Me Too. Now What?


2017 will go down in history as the year women broke their silence and dozens of powerful men who sexually abused them over decades were finally held accountable. More than a decade ago, Tarana Burke started the #MeToo movement to empower and unite women and girls who have been sexually assaulted, and in the past few months, it’s inspired millions of survivors to come forward.

In 2018, UltraViolet, a national women’s advocacy organization, wants to keep this momentum and unity among survivors of assault visible by focusing on what comes next.

That’s why we’ve launched a new online platform, “Me Too. Now What?,” in partnership with 12 allies including CREDO, to crowdsource solutions to address the epidemic of sexual assault and harassment in our country. Visitors to the site are encouraged to first submit their own solutions, and then upvote and downvote others.

Hundreds of ideas have been submitted, and tens of thousands of votes have been cast. We asked visitors to the site, “What do you think needs to happen to end a culture of rampant sexual harassment and assault?” and we got a range of answers.

The largest number of submissions fell under the category of education. Hundreds acknowledged that gender and power dynamics are learned from a very young age and advocated for teaching respect and consent when children first start school.

Others advocated for a range of procedural fixes – from ending the statute of limitations for sexual abuse cases to banning non-disclosure agreements in harassment settlements – to ensure that survivors of assault and harassment cannot be silenced.

But the submission with the most votes on the site reads, “We can start by removing Trump from office.”

While we look toward solutions to end harassment and assault before it starts, the fact that a sexual predator remains in the White House is a striking reminder that we still have a lot more work to do on the accountability front.

The driving purpose of the #MeToo movement is to expose the scope of harassment and assault, so when perpetrators are named, survivors will finally be heard, believed and supported. Only when we make the cultural shift to believe survivors, rather than question their motives and shame them when they come forward, will we see meaningful accountability on a large scale.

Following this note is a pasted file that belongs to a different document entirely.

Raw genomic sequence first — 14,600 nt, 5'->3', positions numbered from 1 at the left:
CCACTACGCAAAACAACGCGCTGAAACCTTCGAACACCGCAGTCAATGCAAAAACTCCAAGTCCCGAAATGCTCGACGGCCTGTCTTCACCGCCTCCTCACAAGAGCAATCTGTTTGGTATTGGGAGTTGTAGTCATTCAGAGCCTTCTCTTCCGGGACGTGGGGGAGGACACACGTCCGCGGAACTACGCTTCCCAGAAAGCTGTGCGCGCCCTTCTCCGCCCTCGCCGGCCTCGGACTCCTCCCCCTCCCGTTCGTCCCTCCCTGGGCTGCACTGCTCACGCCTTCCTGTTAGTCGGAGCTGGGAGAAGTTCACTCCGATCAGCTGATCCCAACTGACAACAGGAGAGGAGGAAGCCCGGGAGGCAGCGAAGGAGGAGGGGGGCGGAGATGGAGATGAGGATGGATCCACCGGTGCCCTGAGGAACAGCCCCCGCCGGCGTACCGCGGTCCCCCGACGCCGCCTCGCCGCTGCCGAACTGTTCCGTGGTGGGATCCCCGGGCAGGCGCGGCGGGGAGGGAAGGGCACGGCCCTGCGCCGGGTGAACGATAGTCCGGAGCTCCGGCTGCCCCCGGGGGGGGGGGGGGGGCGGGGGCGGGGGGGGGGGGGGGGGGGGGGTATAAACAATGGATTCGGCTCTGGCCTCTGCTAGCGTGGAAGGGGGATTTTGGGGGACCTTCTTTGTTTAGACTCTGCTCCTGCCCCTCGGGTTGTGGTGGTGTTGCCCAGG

The person occupying the White House in particular plays a huge role in setting the tone and priorities for the country. As long as Trump remains in office with no effort to investigate the accusations against him, our country is getting the message that we can ignore a pattern of abuse and discount the 20 women who have spoken out. And it’s not just a symbolic problem – the Trump administration has been pushing an anti-woman, anti-survivor agenda since day one.

That’s why UltraViolet’s first priority in 2018 is pushing Congress to investigate Trump’s disgusting history of assault and harassment and hold him accountable. This month, with CREDO as a partner, we will be calling senators and organizing lobby visits to make sure they shine a spotlight on the abuser-in-chief.

And if you have other ideas about how to end the epidemic of harassment and assault, we hope you will add to the conversation at: metoo.weareultraviolet.org.

Nita Chaudhary and Shaunna Thomas are Co-Founders and Co-Executive Directors of UltraViolet, a national advocacy organization that exists to create a cost for sexism and to achieve full equity for all women through culture and policy change. UltraViolet is a partner of CREDO, and CREDO members have voted to donate more than $129,000 to the organization since 2014. To learn more about who we fund and how we distribute our donations, visit CREDOdonations.com.